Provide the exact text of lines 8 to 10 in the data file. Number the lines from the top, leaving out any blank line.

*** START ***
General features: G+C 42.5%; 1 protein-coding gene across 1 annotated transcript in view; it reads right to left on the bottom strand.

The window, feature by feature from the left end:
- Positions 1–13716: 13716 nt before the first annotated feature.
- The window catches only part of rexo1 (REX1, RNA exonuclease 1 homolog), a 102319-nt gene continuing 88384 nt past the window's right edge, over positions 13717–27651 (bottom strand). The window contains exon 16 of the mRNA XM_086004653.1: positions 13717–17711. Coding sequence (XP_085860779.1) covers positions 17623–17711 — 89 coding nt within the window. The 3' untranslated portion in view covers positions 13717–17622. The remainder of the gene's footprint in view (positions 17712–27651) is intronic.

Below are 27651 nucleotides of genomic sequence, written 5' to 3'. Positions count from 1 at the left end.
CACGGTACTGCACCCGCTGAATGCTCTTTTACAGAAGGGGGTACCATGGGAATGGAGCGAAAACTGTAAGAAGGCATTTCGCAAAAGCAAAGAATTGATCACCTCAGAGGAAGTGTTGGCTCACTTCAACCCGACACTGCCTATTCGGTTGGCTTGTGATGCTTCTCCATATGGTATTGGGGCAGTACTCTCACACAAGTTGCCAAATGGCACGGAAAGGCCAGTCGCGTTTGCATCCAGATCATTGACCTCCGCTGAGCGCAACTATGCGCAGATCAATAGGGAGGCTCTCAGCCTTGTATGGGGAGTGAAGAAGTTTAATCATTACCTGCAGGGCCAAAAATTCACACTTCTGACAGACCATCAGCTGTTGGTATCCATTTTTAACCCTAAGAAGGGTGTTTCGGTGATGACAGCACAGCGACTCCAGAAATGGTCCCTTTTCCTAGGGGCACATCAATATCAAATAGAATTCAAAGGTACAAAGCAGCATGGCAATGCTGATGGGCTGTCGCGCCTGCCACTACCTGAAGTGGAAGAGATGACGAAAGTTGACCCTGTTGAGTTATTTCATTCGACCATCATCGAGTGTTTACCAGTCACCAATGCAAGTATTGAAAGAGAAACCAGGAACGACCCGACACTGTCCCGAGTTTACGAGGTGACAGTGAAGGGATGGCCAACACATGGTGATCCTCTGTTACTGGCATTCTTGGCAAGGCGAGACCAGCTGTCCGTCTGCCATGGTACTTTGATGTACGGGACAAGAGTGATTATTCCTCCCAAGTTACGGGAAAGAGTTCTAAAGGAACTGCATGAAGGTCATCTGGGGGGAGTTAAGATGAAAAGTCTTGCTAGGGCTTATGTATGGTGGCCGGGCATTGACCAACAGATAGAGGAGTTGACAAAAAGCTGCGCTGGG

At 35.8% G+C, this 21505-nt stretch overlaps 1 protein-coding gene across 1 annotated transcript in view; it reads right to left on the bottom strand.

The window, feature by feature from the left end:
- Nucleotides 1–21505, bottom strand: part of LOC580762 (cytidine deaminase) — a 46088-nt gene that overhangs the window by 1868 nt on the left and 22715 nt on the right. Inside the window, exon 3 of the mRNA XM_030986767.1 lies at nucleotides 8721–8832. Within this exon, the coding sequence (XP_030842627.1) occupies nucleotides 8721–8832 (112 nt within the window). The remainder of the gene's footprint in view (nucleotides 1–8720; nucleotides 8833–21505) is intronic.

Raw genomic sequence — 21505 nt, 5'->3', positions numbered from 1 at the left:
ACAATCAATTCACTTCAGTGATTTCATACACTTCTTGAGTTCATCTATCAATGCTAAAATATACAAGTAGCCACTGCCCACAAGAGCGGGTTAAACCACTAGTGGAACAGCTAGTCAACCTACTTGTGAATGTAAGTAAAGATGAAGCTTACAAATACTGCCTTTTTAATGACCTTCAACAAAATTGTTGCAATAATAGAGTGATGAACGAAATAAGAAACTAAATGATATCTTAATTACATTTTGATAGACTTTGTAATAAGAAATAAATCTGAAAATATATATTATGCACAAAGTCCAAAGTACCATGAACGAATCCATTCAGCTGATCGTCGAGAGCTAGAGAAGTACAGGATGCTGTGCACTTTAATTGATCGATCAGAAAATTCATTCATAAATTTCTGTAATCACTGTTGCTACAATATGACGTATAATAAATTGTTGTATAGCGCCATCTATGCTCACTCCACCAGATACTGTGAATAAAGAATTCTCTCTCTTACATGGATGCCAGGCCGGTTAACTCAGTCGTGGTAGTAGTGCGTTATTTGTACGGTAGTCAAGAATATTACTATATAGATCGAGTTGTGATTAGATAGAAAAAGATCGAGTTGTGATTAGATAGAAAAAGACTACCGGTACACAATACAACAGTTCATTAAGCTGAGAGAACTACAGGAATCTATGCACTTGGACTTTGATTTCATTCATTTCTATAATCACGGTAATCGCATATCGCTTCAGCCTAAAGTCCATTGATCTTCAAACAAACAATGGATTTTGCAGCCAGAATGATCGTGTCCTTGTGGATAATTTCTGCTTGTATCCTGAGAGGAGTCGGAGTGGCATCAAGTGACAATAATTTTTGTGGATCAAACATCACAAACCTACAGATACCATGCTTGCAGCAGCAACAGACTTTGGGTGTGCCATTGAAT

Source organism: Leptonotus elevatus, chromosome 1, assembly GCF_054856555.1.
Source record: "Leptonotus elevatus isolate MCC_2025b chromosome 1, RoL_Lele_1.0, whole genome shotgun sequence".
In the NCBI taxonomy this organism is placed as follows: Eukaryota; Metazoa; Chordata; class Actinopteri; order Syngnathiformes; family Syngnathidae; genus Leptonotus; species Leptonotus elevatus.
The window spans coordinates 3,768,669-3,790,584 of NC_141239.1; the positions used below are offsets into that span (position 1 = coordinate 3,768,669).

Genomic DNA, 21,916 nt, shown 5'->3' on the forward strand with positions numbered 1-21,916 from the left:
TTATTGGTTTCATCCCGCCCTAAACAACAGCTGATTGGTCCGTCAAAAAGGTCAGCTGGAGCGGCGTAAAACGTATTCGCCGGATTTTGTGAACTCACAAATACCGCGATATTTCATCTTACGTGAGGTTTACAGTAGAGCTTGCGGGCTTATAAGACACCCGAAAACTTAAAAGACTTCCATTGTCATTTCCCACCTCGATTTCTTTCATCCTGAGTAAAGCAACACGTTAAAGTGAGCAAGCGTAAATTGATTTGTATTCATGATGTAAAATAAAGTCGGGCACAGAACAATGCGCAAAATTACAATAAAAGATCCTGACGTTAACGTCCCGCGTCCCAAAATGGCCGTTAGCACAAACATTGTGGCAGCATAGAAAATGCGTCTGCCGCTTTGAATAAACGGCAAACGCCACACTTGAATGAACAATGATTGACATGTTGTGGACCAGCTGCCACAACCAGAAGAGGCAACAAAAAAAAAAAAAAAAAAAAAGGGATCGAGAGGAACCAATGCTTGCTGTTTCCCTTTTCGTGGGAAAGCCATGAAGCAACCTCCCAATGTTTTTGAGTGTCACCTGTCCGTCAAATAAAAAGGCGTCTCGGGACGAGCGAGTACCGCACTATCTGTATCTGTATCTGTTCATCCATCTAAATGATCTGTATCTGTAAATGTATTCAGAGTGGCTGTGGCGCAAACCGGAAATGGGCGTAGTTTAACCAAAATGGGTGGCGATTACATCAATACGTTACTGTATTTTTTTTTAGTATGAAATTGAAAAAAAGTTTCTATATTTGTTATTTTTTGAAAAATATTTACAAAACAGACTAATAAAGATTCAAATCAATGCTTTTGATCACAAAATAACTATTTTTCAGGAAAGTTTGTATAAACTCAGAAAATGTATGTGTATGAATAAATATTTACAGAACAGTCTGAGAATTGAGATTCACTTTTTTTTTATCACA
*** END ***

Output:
The window, feature by feature from the left end:
- Nucleotides 1–21505, bottom strand: part of LOC580762 (cytidine deaminase) — a 46088-nt gene that overhangs the window by 1868 nt on the left and 22715 nt on the right. Inside the window, exon 3 of the mRNA XM_030986767.1 lies at nucleotides 8721–8832. Within this exon, the coding sequence (XP_030842627.1) occupies nucleotides 8721–8832 (112 nt within the window). The remainder of the gene's footprint in view (nucleotides 1–8720; nucleotides 8833–21505) is intronic.

Raw genomic sequence — 21505 nt, 5'->3', positions numbered from 1 at the left: